plastic beverage cupUpon arrival at the recycling facility, workers wash plastics to remove any labeling or other possible contaminants. Next, the facility sorts each type of plastic into a separate category. For example, all PET plastics—such as water bottles—go into a group of their own. After isolating each plastic type, the facility breaks each material down into smaller pieces. To this end, they load the plastics into shredding machines that tear them into flakes or chips.

Next, the facility heats the pieces until they melt and then reshapes them into small pellets or fibers. The final step involves sending these recycled plastics to manufacturers who use them to create brand-new products, such as furniture, insulation, and carpeting.


glass containersAfter consumers place their glass recyclables for collection or bring them to recycling plants themselves, workers begin the process of organizing these materials by color. Some facilities may, however, skip this step by requiring local consumers to pre-sort their glass into groups of clear, brown, and green containers.

Recycling workers then wash all separated glass pieces to rid them of debris and run them through special machinery that compresses them into a material called cullet. After combining this substance with limestone, sand, and soda ash, workers place the entire mixture into a furnace for melting. Recycling plants can use the resulting material to create new containers or other glass products. The durability of glass makes it possible to repeat the recycling process an infinite number of times.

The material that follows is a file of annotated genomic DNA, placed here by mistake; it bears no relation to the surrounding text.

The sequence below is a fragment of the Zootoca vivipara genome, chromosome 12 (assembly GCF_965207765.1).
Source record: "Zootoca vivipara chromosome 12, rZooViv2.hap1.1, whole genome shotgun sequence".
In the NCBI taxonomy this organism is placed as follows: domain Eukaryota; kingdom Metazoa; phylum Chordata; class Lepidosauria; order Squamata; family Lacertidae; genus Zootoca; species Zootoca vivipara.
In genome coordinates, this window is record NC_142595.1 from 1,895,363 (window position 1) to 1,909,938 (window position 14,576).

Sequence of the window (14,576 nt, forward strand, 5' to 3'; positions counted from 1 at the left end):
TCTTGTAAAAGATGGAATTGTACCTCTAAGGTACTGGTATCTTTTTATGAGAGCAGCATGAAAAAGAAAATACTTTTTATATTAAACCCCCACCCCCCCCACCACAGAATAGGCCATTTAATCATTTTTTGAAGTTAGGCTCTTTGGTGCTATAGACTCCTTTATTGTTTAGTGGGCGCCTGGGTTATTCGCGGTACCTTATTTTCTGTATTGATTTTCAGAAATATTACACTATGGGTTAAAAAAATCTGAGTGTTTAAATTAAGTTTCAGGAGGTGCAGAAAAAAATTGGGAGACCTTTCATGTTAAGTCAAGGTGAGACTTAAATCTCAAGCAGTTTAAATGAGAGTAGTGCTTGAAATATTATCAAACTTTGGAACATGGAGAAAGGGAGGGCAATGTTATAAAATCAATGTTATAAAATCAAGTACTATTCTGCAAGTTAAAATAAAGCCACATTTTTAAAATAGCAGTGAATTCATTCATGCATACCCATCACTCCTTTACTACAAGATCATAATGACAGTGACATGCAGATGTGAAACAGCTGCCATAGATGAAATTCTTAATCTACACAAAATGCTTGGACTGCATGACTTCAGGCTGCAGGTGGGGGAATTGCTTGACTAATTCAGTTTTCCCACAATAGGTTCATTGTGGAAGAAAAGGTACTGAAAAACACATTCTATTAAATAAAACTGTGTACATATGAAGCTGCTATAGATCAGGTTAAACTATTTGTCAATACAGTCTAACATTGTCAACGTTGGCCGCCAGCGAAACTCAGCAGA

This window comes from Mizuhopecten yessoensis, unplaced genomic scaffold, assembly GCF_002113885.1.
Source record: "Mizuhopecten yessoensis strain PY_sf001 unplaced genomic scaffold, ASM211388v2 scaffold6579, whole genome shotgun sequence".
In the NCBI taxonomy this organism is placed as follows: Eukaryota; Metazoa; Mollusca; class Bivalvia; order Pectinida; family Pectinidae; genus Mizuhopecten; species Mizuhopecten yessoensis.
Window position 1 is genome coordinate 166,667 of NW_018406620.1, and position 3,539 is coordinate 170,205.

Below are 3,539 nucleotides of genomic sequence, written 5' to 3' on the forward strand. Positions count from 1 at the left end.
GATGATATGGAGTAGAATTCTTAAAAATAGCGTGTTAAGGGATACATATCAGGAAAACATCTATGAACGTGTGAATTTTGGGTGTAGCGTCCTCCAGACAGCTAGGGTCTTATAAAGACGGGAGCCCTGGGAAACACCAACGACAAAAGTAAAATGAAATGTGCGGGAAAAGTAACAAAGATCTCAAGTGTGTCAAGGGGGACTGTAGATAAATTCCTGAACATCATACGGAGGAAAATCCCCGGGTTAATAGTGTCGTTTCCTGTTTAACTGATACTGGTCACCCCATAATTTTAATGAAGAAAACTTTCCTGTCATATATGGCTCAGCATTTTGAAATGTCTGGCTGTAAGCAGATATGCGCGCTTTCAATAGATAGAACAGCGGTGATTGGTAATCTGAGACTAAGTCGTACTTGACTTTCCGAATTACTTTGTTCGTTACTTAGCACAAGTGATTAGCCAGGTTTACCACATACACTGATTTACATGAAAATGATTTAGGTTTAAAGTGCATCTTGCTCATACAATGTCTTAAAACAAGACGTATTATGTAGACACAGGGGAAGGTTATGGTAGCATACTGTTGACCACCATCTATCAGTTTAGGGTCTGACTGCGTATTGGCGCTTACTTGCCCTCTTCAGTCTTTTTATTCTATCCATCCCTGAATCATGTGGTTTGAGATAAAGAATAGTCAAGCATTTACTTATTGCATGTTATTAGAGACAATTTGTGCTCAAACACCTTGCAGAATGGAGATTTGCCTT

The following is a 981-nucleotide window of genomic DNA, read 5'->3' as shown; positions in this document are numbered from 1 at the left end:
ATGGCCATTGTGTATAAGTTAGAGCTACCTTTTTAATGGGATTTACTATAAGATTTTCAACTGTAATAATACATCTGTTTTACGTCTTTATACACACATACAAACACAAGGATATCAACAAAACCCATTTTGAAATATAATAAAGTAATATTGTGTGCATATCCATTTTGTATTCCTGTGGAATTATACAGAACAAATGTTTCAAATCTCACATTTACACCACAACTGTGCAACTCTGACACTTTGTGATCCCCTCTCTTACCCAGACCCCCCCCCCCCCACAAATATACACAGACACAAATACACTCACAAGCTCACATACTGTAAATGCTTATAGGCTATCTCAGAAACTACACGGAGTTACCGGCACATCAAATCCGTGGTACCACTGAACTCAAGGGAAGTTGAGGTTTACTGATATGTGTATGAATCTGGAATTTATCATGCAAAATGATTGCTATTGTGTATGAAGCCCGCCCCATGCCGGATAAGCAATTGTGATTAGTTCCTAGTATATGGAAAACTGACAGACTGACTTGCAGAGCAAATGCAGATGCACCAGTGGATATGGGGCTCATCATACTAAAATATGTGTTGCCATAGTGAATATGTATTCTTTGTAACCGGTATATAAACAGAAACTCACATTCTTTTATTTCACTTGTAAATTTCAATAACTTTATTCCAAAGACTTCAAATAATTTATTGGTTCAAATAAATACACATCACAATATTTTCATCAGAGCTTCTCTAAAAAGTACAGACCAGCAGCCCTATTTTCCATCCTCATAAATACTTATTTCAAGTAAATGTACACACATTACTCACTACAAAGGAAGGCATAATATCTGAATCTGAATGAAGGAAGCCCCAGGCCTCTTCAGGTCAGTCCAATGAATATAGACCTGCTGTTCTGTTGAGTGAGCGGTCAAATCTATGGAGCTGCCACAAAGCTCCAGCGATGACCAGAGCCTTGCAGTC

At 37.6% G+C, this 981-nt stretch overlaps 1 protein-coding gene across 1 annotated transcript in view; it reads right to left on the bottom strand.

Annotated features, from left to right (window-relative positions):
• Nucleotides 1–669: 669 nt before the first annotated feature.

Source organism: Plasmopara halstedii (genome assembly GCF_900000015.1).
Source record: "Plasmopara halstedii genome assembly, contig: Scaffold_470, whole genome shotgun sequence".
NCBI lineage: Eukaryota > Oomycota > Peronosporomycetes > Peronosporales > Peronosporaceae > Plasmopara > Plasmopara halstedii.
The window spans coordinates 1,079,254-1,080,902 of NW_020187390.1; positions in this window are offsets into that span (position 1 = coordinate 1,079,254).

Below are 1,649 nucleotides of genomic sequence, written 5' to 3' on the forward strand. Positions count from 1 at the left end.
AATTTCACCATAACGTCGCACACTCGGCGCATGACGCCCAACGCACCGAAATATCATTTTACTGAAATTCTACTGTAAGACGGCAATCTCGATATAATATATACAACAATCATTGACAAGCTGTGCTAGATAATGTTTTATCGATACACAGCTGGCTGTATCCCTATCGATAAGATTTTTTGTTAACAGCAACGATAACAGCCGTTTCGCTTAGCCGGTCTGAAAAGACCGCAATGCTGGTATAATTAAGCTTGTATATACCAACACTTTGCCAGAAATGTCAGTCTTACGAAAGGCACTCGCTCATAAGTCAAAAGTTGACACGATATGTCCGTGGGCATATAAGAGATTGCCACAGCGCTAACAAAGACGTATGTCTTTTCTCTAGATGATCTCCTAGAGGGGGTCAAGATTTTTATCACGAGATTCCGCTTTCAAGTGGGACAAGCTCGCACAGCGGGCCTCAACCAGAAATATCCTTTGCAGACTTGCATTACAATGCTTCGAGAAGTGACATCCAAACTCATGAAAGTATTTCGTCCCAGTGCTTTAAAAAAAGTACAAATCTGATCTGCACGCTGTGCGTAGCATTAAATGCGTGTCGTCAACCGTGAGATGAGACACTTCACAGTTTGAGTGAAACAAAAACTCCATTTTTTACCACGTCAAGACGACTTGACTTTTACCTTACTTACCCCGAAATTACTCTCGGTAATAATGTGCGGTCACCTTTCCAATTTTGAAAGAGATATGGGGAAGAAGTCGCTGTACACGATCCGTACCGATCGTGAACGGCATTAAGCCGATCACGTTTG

metalAll metals typically fall into one of two categories: ferrous (combinations of carbon and iron) and non-ferrous. The former group consists of materials such as iron, wrought iron, and steel. The latter contains aluminum, copper, and tin, as well as precious metals like silver and gold. Most recycling centers process non-ferrous metals, many of which originate in the homes of consumers. However, iron and steel top the list of the world’s most recycled materials. This is due to how easy it is to get these materials from demolished buildings and scrap yards. In fact, almost 40 percent of all crude steel production uses recycled steel products.

Once the metals arrive at the recycling facility, workers separate them by category using specialized magnets. After inspecting each item to determine its quality, they wash the metals using water or chemicals to rid them of their paint and any protective coatings. Facility workers then shred the metal items and feed the pieces into designated furnaces for melting. When these materials reach a liquid state, workers pour them into molds that will allow them to cool into an oblong-shaped block called an ingot. The recycling process ends when workers transform these ingots into large, malleable sheets of metal and send them to manufacturers for reuse.


paperWhen consumers place their paper recyclables into their curbside bins, collectors transport them to the local recycling facility, where workers sort them into different groups depending on their grade and type. The paper must then enter the “pulping” stage, during which time workers filter it through a mill. As it combines with water, the paper separates from any glue, ink, or other non-paper elements and transforms into a slurry-like material. Recycling workers then process this pulp several more times to fully prepare it for reuse. During this step, they can also add in various elements that will turn the pulp into different types of paper, like cardboard. They then use the paper slurry to create large sheets, which they let dry before rolling and shipping them off to their final destination.